On November 15, the French Senate intends to consider a resolution presented by five senators from different parties, which calls on the European Union to impose economic sanctions against Azerbaijan—first of all, we are talking about an embargo on the purchase of natural gas and oil, not only in France, but throughout Europe.
As you know, in recent months, EU countries have dramatically reduced their dependence on Russian energy supplies—for example, the head of European diplomacy, Josep Borrell said at a meeting of the United Nations Economic Commission in Buenos Aires on October 26, “Russian gas deliveries to Europe have dropped from 40% to 7%.” (Borrell’s Twitter page).
This was made possible in particular by replacing Russian gas with deliveries from Azerbaijan in accordance with the REPowerEU plan.
Besides, France, in fact, buys only a small amount of oil from Azerbaijan, so the resolution, in any case, is mostly declarative. At the same time, the European countries that purchase Azerbaijani energy resources (namely Italy, Croatia, Czech Republic, Portugal, Spain, Ireland, Germany, Romania, Greece, Austria, Bulgaria), in the hypothetical case that such sanctions are imposed, may suffer considerable economic and financial damage.
It should be noted that the expansion of Azerbaijani gas supplies to European markets as a result of the agreement between Azerbaijan and the European Union is largely due to the loss of Russian gas.
Azerbaijan has shown a willingness to participate in repairing this loss, and if such an embargo were introduced, its gas and oil deliveries would be at least extremely difficult, if not impossible, to replace at the peak of the heating season in Europe.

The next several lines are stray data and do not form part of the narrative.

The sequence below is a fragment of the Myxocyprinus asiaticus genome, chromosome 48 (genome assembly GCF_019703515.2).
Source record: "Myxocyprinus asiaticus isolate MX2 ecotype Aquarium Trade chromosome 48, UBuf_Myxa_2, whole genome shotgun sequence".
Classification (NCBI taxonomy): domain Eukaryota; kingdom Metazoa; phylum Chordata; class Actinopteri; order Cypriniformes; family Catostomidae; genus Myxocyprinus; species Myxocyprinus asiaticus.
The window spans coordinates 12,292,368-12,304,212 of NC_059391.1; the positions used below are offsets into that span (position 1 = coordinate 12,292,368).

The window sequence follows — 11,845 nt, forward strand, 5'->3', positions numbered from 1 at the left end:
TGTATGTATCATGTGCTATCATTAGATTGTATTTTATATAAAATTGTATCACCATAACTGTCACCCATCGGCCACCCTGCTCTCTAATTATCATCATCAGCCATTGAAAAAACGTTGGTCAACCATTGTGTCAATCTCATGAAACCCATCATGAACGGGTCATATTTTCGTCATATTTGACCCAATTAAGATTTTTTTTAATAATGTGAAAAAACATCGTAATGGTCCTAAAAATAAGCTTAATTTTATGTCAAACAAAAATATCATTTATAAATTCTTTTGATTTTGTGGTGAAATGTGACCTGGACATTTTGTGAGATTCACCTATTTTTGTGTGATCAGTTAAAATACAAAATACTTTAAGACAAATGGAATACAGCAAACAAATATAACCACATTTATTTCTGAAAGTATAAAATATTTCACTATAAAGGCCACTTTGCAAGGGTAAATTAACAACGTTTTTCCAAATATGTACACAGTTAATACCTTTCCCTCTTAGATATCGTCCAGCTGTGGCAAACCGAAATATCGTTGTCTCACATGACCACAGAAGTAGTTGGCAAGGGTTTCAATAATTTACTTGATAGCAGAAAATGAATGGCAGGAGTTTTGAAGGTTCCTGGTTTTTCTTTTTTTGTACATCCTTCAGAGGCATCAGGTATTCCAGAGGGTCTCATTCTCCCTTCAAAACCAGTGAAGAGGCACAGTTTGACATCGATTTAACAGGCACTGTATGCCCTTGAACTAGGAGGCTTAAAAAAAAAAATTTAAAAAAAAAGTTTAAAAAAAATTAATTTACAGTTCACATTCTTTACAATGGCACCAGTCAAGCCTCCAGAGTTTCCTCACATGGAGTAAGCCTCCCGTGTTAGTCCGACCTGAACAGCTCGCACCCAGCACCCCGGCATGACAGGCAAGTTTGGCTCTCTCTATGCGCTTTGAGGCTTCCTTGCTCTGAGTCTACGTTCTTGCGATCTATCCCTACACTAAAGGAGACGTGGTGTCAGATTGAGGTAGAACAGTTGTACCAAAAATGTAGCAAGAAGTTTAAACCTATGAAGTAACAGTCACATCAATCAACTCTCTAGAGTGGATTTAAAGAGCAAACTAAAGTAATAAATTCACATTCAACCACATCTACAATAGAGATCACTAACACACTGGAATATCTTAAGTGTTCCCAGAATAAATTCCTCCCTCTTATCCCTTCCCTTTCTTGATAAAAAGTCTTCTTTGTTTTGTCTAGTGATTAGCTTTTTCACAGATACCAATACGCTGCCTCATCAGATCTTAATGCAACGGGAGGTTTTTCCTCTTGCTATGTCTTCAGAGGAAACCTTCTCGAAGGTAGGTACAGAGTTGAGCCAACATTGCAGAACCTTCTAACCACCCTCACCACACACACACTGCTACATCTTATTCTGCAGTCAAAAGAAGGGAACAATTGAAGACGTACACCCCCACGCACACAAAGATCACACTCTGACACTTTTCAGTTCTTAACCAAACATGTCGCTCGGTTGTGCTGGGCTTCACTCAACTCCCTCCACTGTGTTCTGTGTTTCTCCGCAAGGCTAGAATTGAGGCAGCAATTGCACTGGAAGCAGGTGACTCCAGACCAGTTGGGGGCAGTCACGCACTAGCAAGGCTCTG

Following the possible adoption of sanctions against Azerbaijan, the beneficiary countries that have replaced Russian gas with Azerbaijani gas in their markets may find themselves in a situation where they will have to consider resuming supplies from Russia under economically disadvantageous conditions dictated by the Kremlin (launching the second leg of the Nord Stream pipeline, withdrawal of Gazprom from the influence of the European energy charter, etc.) France has already expressed its willingness to share its own gas with Germany in case of urgent need, but such a resolution, aimed against trade with Azerbaijan, could turn this hypothetical need into a reality, thereby causing direct losses to France itself.
The French senators who introduced the draft resolution claim that they would make economic “sacrifices” for moral reasons. Mixing political factors with economic factors, without obvious reasons, is a rather meaningless and harmful move. Without going into detail, it should be noted that France buys energy resources in Algeria and Nigeria. The human rights situation there is much more dire. What is the point of this double standard and who will be the main beneficiary of these actions?
But the key question is this: can the upper house of the French parliament afford to take responsibility for the possible economic losses of the partner states, of Europe as a whole, as well as for the loss of its own budget? After all, even a declarative and non-binding resolution will nevertheless have an inevitable impact on Europe’s and France’s energy security, and not in a good way.
David Aidelmann, economic analyst